# South Pasadena � Chemistry - Get as DOC by CLsp2J3r

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```									South Pasadena  Chemistry
2  What Can We Measure About Chemicals?
S T A T I O N 1  P E R C E N T                C O M P O S I T I O N
Calculate the molar masses of NaOCl and Ca(NO3)2.

Calculate the percent composition of each element in the following compounds.

NaOCl        Na =  =                    O =  =                     Cl =  =

Ca(NO3)2     Ca =  =                    N =  =                     O =  =

2  What Can We Measure About Chemicals?
S T A T I O N        2  A C C U R A C Y          &      P R E C I S I O N

accurate? ___ precise? ___         accurate? ___ precise? ___         accurate? ___ precise? ___

The density of lead is 11.3 g/cm3.
When you measure a sample, you get 10.9 g/cm3.
2  What Can We Measure About Chemicals?
S T A T I O N 3  P R E C I S I O N &                         N O T A T I O N
Consider the following data for the mass of an object:
12.53 g         12.82 g         11.78 g        11.95 g 12.02 g                 12.10 g      11.83 g

This data should be reported as: _________  __________ g

Another class obtains an answer of 12.05  .45 g.
This result is ________________ (more precise / less precise / the same precision) as your answer above.

2  What Can We Measure About Chemicals?
S T A T I O N         4  S C I E N T I F I C           N O T A T I O N
Change the following to Scientific Notation:

1.   5.28 =               _______________            6.    2,560 =                _______________

2.   2,000 =              _______________            7.    0.0009 =               _______________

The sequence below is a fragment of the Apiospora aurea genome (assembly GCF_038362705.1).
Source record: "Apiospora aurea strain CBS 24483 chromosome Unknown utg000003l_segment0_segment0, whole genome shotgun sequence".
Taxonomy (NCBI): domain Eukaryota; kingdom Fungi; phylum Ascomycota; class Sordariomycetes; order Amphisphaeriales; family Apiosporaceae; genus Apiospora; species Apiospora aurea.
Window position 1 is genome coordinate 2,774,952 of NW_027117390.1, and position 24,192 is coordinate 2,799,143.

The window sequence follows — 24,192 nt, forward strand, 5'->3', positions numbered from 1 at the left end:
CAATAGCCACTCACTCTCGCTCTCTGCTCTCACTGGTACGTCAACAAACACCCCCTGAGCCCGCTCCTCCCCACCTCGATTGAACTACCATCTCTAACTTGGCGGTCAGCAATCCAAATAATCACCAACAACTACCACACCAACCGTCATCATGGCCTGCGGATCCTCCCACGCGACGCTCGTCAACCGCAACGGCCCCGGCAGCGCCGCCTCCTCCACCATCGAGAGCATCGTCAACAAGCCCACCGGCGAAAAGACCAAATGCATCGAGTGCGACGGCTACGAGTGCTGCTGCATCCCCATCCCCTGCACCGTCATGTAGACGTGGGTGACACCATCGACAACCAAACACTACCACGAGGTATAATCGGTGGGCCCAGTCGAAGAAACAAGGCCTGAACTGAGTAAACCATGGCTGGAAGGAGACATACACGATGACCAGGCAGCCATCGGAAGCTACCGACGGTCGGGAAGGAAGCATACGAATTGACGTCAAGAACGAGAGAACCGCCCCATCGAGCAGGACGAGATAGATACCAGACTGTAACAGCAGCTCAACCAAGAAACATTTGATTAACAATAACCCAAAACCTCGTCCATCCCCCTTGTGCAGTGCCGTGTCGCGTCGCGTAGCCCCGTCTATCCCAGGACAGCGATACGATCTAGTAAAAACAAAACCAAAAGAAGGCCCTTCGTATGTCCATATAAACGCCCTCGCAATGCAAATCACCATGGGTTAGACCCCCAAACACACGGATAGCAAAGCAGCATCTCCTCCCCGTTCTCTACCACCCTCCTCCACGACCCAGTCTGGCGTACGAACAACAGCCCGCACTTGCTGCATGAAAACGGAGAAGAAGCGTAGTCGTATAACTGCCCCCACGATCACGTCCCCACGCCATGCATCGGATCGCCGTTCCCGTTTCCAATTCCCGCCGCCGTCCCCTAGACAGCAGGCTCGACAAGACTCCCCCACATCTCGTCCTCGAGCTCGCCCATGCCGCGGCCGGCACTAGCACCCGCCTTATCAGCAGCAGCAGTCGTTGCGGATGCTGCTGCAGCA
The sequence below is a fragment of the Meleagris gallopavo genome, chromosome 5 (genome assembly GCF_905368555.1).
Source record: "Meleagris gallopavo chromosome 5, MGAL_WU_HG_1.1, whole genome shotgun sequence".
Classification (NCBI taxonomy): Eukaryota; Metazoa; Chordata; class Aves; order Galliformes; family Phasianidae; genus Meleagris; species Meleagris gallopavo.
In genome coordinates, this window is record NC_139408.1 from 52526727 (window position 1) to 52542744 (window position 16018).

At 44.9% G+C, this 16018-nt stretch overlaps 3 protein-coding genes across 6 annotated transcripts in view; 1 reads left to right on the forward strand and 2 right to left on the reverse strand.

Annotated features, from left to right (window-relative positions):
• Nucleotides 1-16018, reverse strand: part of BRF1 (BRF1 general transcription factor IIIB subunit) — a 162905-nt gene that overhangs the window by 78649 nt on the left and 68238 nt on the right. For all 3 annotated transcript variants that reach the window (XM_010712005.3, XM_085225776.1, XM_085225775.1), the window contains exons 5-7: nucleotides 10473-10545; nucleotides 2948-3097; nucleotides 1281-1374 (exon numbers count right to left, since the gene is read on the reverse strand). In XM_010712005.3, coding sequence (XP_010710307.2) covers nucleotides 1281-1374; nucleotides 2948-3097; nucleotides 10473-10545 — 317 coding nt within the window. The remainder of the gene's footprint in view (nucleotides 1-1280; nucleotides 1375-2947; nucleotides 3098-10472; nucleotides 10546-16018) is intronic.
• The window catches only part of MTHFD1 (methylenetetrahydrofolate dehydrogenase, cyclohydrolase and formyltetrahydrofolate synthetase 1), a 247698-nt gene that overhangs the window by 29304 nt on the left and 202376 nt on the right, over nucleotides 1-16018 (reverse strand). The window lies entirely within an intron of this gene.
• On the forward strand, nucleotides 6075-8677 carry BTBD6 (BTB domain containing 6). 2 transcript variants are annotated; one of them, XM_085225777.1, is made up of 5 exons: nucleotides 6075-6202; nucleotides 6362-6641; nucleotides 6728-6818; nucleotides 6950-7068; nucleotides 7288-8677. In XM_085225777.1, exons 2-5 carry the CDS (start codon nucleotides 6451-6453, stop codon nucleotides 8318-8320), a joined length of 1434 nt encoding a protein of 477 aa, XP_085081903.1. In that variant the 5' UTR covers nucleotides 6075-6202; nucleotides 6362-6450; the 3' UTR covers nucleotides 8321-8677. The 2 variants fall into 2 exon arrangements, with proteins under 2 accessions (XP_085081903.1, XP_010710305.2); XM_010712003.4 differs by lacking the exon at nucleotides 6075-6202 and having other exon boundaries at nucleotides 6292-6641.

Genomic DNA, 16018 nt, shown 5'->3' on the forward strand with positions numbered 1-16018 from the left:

3.   15 =                 _______________            8.    8,900,000 =            _______________

4.   6,589,000 =          _______________            9.    0.092 =                _______________

5.   70,400,000,000 =     _______________            10.   6,300 =                _______________
2  What Can We Measure About Chemicals?
S T A T I O N        5  M E T R I C        C O N V E R S I O N S

1 m = _____ cm                      1 m = _______ mm                    1 km = _________ m

Convert 2570 cm into km:

Convert 0.000335 km into cm:

Convert 2.58 x 105 cm into km

2  What Can We Measure About Chemicals?
S T A T I O N        6  M O L E       P R O B L E M S

What volume (measured at STP) will 3.75 grams of helium gas occupy?

What mass of water contains 5.00 x 1024 molecules?

A 1.0 L sample of a gaseous element has a mass of 1.78 grams. Which element is it?
2  What Can We Measure About Chemicals?
S T A T I O N         7  D E N S I T Y          F R O M         D A T A
DATA                                            Use the data to identify the metal in the block:
Length of metal block      3.57 cm                     aluminum        (density = 2.70 g/cm3)
Width of metal block       2.83 cm                     copper          (density = 8.92 g/cm3)
Height of metal block      1.75 cm                     iron            (density = 7.86 g/cm3)
Mass of metal block        139.00 g                    gold            (density = 19.3 g/cm3)

2  What Can We Measure About Chemicals?
S T A T I O N           8  M A K I N G         M E A S U R E M E N T S
1.     Look at the ruler below:

1        2       3        4        5    cm
What is the correct measurement for the length of the black line? __________

2.     Look at the ruler below:

1        2       3        4        5    cm
What is the correct measurement for the length of the black line? __________

3.     Use the plastic ruler. The length of this line is:
2  What Can We Measure About Chemicals?
S T A T I O N 9  L A B P R A C T I C A L
At this station there should be:     Your task is to determine the density of the blue object.
 an electronic balance
 some paper towels                Notes:
 a graduated cylinder              You can determine the volume of the cylinder by measuring the
 a blue object                      volume of water with and without the cylinder in the container.
 water bottle                      DRY the cylinder before you get its mass.
 container for used water

DATA:
Volume of water in the graduated cylinder
Volume of water + blue object in the graduated cylinder
Mass of blue object

CALCULATIONS:
Volume of blue object
Density of blue object

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